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  • Scaffold Safety September 2012

    Scaffold Safety

    L O S S C O N T R O L A L E R T

    Scaffolds are useful tools to access elevated work areas. Appearing more stable and providing a larger work platform

    than ladders, they seem to be even easier and safer to use. However, poor set-up and misuse can result in serious work-

    place injury or death. The Occupational Safety and Health Administration (OSHA) reports that:

    17% of all construction related falls resulting in a fatality in-volved a scaffold

    72% of these scaffold accidents were caused by unsafe set-up, use or failure to protect the worker from falling material

    25% of workers injured in scaffold accidents had received no scaffold safety training

    77% of scaffolds were not equipped with guardrails when required

    These findings are neither unusual nor unique. Besides the impact

    these claims have on the cost of insurance, there are also many

    other costs which can significantly impact your business. When you

    consider the cost of replacing damaged equipment, the loss of a

    productive worker, lost production, possible damage to customer

    property, it makes sense to prevent these losses instead of continu-

    ally trying to overcome their costly results.

    This Alert provides some suggested safe practices that may be use-

    ful in preventing scaffold related worker injuries. It does not ad-

    dress all regulatory requirements or best practices.

    Selection:

    There are many different types of scaffolds all designed for specific purposes. Scaffolds generally fall into three catego-

    ries:

    Supported: Platforms supported by rigid, load bearing members such as poles, legs, frames and outriggers

    Suspended: Platforms suspended by ropes or other non-rigid means from an overhead structure

    Aerial Lifts: Vehicle mounted devices used to get a worker to an elevated position (e.g. cherry pickers or boom trucks)

    Knowing the purpose of these scaffolds will help to select the right one for the job. Once the type of scaffold is deter-

    mined, the next step is to determine the strength needed for the specific tasks.

    In general, all scaffolds, manufactured or constructed, must be able to support their own weight plus four times their maxi-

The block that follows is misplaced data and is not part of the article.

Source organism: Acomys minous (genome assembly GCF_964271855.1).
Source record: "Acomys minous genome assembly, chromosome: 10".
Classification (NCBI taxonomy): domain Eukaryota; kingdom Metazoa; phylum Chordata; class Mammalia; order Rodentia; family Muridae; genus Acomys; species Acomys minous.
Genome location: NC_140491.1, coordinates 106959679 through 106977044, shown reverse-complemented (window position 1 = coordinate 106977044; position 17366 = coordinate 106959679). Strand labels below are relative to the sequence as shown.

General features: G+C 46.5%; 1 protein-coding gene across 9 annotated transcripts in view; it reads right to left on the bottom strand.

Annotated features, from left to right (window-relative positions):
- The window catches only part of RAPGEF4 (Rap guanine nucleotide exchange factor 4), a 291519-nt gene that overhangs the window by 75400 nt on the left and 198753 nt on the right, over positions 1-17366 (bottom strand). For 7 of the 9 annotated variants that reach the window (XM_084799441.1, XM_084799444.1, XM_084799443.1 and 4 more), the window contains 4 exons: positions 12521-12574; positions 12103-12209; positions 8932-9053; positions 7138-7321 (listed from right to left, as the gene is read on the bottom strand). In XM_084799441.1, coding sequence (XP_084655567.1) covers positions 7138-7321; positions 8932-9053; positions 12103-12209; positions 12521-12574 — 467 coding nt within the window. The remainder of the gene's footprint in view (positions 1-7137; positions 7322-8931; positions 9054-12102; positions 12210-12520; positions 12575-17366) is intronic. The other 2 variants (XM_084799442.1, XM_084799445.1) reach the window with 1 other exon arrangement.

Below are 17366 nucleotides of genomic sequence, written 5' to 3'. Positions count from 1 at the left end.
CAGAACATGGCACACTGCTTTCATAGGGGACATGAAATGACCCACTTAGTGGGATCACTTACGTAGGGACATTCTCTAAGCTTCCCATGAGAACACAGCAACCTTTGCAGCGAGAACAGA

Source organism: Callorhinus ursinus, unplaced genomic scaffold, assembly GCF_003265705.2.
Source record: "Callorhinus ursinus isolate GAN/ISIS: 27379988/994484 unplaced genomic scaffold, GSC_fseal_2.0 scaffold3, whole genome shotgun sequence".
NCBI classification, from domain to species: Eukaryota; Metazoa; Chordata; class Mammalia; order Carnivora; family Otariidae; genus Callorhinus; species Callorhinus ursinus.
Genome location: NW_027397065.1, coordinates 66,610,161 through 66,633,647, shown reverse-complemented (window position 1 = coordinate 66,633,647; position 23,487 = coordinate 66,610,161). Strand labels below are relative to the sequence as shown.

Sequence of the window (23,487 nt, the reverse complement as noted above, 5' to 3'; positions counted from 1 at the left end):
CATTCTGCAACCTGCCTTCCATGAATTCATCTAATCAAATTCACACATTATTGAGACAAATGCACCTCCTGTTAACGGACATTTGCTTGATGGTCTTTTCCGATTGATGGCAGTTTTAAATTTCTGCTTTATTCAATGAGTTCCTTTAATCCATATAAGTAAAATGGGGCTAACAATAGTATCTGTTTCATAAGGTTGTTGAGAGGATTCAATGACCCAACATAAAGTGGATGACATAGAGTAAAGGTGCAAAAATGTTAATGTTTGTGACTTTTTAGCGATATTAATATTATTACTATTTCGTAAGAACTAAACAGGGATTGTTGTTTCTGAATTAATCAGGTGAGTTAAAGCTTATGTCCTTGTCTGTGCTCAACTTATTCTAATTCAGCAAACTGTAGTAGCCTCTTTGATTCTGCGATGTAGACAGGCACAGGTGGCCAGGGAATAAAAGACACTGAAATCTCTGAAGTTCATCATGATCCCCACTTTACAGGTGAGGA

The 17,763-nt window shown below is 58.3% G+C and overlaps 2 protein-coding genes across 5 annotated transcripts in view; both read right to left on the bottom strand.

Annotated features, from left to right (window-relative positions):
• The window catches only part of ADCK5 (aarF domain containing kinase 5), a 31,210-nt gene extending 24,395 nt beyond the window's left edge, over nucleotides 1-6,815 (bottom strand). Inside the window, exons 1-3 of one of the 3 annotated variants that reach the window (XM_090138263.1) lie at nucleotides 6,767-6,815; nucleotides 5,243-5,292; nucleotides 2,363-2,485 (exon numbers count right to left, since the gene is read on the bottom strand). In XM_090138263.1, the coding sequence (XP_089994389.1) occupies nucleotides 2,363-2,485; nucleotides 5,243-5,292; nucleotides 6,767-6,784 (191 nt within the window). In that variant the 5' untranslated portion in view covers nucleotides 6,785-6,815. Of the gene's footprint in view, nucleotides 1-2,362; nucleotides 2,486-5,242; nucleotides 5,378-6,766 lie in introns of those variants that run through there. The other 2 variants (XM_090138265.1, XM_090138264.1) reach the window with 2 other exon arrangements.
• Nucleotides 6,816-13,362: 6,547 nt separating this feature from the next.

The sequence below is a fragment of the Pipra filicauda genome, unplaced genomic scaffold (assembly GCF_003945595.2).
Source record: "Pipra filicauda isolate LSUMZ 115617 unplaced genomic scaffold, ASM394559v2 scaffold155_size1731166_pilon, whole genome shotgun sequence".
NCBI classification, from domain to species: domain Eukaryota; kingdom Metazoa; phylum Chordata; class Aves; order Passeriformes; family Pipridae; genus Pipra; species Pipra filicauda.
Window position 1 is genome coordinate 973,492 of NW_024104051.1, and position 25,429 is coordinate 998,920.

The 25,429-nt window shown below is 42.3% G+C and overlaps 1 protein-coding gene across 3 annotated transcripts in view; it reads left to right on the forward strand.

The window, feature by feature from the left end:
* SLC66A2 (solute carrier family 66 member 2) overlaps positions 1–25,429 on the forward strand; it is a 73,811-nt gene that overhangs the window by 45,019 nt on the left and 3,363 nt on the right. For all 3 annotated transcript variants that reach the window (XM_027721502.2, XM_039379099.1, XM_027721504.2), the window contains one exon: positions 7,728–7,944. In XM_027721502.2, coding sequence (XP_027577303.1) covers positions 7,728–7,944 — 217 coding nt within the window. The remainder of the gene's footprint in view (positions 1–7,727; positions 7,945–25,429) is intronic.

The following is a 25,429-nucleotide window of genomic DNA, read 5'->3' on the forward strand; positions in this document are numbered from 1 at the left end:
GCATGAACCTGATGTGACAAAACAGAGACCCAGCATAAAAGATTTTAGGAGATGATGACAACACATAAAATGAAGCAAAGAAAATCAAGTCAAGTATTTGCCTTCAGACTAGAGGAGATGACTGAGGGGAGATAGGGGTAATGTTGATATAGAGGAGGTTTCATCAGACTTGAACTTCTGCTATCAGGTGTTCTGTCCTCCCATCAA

mum intended loads. The supporting capability of a scaffold, or its duty rating, is stated in pounds per square foot. There

    are 3 scaffold duty ratings:

    Additionally, key scaffold components such as suspension rope and connecting hardware must be able to support six

    times the maximum intended load.

    OSHA has published scaffold design specifications as part of their 1926.450 scaffold safety regulations. The intent of

    these specifications is to aid in their fabrication. They can also be used to assure that purchased or rented scaffolds meet

    OSHA requirements. The American National Standards Institute (ANSI) has also published design specifications for aerial

    lifts and other mobile elevating scaffolds.

    Duty Rating Capacity (lbs. /sq. ft.)

    Light 25

    Medium 50

    Heavy 75

  • Scaffold Safety September 2012

    E V E R E S T L O S S C O N T R O L A L E R T

    Inspection:

    A competent person, an individual that has the skills to identify scaffold safety hazards and has the authority to promptly

    correct or eliminate them, must inspect all scaffolds before each work shift and periodically during their use and after

    each adverse weather event. This individual must supervise all scaffold assemblies, changes, movement, or dismantling.

    Inspections must address all supporting members, anchors, platforms, clearance requirements, and proximity hazards

    such as power lines and fall protection specific to each scaffold type. The inspections also must verify that is the scaffold

    is level and plumb, the base plates are in firm contact with sills, bracing is in place and connected, platforms are fully

    planked, guardrails in place, safe access is provided, it is properly tied or guyed and that there are no overhead obstruc-

    tions within 12 feet.

    Wood planks should be inspected to verify that they are the correct grade and in good condition, straight grained, and free

    from saw cuts, splits and holes.

    When platform height exceeds 4 ft., guard rails are recommended but not required by OSHA. OSHA requires guard rails for

    all platforms 10 ft. or higher. (California requires guardrails for all platforms 7 feet or higher) Guardrails should be in-

    stalled on all open sides and ends. Toe boards, screens or barricades need to be in place to prevent material falling off

    the scaffold and canopies installed to protect scaffold workers from debris falling from above. Safety nets, designed to